First, he's unlikely to remain an Independent. Reelectable he may be, but an Independent's life in this or any other Legislature is essentially meaningless. An Independent's hopes of pushing through policy are forlorn. Sherman was smart enough to get through medical school, so he's smart enough to figure this out.

So where will he end up? Well, it won’t be back with the Conservatives, that's for sure. Stelmach's come-to-papa moment is long over, and the atmosphere in the Tory caucus was thoroughly poisoned against Sherman even before he started appearing on the podium at Friends of Medicare rallies.

And it surely won't be with the Wildrose Alliance, since Sherman is a vocal supporter of public health care, and the Wildrose agenda, however soothing its language, is to privatize health care as much as possible as soon as possible.

That leaves the Alberta Liberals, the New Democrats and the seatless Alberta Party.

The Liberals are a possibility, one supposes. Before becoming a Conservative, Sherman was known as a supporter of the federal Liberals. And since the Alberta Liberals are led by David Swann, another physician, they'd have something to talk about. But, gee, the Libs are disintegrating faster than Stelmach's Conservatives!

Swann's eight-member caucus is in a state of apprehended insurrection! Some members won't seek re-election. Others are flirting with the Alberta party. Some are even rumoured to be making eyes at the Tories -- talk about out of the frying pan, into the fire! If there's no palace coup attempt among the Liberals, look for an implosion on the scale of the one that finished off Calgary General Hospital. Surely Sherman is too smart to choose that route.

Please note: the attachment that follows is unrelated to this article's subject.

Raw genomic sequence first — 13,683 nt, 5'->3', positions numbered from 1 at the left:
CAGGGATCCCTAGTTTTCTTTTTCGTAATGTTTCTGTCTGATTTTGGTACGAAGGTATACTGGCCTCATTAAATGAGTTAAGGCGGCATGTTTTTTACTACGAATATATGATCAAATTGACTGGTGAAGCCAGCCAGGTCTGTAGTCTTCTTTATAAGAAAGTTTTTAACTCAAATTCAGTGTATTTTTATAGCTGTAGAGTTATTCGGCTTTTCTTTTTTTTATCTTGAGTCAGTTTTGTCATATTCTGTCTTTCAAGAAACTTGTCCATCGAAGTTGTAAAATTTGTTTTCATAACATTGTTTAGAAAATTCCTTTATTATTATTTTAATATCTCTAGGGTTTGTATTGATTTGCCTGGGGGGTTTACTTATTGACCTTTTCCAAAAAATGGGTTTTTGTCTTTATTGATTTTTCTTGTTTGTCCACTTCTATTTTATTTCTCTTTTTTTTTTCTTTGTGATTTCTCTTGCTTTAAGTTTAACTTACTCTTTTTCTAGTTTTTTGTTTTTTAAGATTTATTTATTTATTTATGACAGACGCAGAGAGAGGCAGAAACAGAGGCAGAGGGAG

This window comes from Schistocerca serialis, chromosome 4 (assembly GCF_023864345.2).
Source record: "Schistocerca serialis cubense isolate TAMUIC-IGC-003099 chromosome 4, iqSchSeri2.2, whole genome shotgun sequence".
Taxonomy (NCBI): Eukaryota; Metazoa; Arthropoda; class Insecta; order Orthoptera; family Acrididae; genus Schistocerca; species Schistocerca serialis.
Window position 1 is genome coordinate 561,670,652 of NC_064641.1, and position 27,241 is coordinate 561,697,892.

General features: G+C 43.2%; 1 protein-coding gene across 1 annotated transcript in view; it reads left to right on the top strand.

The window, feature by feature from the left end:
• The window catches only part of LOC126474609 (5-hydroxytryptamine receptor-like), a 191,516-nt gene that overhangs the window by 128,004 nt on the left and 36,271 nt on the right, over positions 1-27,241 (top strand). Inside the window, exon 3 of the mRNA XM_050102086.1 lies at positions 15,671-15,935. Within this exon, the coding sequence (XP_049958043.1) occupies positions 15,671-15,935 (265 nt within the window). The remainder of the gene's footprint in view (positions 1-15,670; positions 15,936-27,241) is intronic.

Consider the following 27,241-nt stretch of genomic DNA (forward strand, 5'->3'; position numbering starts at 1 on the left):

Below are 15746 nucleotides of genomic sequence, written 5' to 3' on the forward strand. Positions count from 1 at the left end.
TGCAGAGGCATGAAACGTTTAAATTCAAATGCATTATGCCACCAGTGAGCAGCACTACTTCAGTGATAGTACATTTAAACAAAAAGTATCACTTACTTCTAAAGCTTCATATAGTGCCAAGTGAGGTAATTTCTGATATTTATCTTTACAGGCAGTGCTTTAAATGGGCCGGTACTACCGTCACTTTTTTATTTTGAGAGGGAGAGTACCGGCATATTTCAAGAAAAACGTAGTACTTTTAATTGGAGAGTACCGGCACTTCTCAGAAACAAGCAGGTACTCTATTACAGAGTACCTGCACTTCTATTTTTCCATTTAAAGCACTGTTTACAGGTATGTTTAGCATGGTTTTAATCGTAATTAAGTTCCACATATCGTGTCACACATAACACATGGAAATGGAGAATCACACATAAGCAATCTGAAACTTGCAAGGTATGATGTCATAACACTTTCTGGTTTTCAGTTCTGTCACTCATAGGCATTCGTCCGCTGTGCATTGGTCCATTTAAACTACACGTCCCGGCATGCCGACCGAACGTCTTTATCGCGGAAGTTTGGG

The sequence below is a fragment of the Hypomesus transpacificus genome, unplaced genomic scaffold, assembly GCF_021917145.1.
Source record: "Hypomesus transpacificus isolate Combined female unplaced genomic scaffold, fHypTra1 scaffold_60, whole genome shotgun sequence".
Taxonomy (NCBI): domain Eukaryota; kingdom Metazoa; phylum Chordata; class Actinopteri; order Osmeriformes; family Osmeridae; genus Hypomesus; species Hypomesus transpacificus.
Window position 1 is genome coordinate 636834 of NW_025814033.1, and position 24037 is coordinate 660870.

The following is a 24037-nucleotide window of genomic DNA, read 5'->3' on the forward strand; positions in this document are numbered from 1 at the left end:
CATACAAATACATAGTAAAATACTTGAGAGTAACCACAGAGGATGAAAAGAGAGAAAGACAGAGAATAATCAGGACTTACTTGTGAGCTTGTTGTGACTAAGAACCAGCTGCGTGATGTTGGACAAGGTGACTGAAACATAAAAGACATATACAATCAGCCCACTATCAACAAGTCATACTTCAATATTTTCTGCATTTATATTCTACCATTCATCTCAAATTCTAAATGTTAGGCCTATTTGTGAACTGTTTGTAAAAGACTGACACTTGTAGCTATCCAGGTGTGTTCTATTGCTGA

The New Democrats? Sherman would be quite at home there. But remember, he promised to consult his constituents. Joining the NDP caucus is probably the only thing Sherman could do right now to ensure he was not re-elected.

And so we come to the fledgling Alberta Party. The Alberta Party is made up of a group of disaffected Red Tories and Blue Liberals, folks at just about the same place on the political map of Alberta as Sherman.

And just as Sherman really needs a political home to continue his work, the Alberta Party desperately needs a seat in the Legislature, if only to guarantee itself a spot on all those pre-election public opinion polls.

Best of all, not only is Sherman likely to attract a crowd wherever he goes, anyone who has their eye on the Alberta Party's leadership is not going to have to worry about a new MLA who harbours no leadership aspirations of his own.

Alberta Party stalwarts are certainly doing their best to try to persuade Sherman of the merits of this case. No doubt they're telling him right now there's nowhere else where he can shape health care policy like he can with them.

Sherman could change his mind again, of course, and decide not to run after all. Or he could be frozen by indecision. But the smart money says that if Sherman goes anywhere, it will be to the Alberta Party.

As for when, it needs to be soon, although the government has given him a little breathing space by delaying the next session of the Legislature to lick its own wounds.

Given all that, look for a new party in the Alberta Legislature by the end of next month.

This post also appears on David Climenhaga's blog, Alberta Diary.